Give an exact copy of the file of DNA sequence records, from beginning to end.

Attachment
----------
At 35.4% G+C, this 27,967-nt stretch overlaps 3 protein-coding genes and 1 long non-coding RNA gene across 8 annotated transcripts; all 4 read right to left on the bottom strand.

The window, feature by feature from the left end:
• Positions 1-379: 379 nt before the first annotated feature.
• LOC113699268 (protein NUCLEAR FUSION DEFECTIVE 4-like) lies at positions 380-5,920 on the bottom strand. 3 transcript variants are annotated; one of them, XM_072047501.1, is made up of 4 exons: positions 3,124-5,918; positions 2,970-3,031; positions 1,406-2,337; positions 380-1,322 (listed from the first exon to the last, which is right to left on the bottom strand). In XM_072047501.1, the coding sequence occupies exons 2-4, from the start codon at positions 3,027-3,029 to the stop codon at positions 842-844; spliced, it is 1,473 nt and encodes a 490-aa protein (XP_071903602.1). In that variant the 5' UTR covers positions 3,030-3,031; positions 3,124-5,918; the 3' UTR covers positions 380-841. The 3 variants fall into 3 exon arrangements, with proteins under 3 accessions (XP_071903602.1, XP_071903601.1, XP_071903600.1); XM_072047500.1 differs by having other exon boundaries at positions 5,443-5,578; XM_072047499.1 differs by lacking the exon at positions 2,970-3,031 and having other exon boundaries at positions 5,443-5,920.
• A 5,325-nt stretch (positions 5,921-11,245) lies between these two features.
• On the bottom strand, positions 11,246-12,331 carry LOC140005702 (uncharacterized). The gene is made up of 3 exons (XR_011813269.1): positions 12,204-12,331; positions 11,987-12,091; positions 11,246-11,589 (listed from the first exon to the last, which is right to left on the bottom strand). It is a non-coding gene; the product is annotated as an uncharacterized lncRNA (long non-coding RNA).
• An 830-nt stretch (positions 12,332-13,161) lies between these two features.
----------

At 35.4% G+C, this 27,967-nt stretch overlaps 3 protein-coding genes and 1 long non-coding RNA gene across 8 annotated transcripts; all 4 read right to left on the bottom strand.

The window, feature by feature from the left end:
• Positions 1-379: 379 nt before the first annotated feature.
• LOC113699268 (protein NUCLEAR FUSION DEFECTIVE 4-like) lies at positions 380-5,920 on the bottom strand. 3 transcript variants are annotated; one of them, XM_072047501.1, is made up of 4 exons: positions 3,124-5,918; positions 2,970-3,031; positions 1,406-2,337; positions 380-1,322 (listed from the first exon to the last, which is right to left on the bottom strand). In XM_072047501.1, the coding sequence occupies exons 2-4, from the start codon at positions 3,027-3,029 to the stop codon at positions 842-844; spliced, it is 1,473 nt and encodes a 490-aa protein (XP_071903602.1). In that variant the 5' UTR covers positions 3,030-3,031; positions 3,124-5,918; the 3' UTR covers positions 380-841. The 3 variants fall into 3 exon arrangements, with proteins under 3 accessions (XP_071903602.1, XP_071903601.1, XP_071903600.1); XM_072047500.1 differs by having other exon boundaries at positions 5,443-5,578; XM_072047499.1 differs by lacking the exon at positions 2,970-3,031 and having other exon boundaries at positions 5,443-5,920.
• A 5,325-nt stretch (positions 5,921-11,245) lies between these two features.
• On the bottom strand, positions 11,246-12,331 carry LOC140005702 (uncharacterized). The gene is made up of 3 exons (XR_011813269.1): positions 12,204-12,331; positions 11,987-12,091; positions 11,246-11,589 (listed from the first exon to the last, which is right to left on the bottom strand). It is a non-coding gene; the product is annotated as an uncharacterized lncRNA (long non-coding RNA).
• An 830-nt stretch (positions 12,332-13,161) lies between these two features.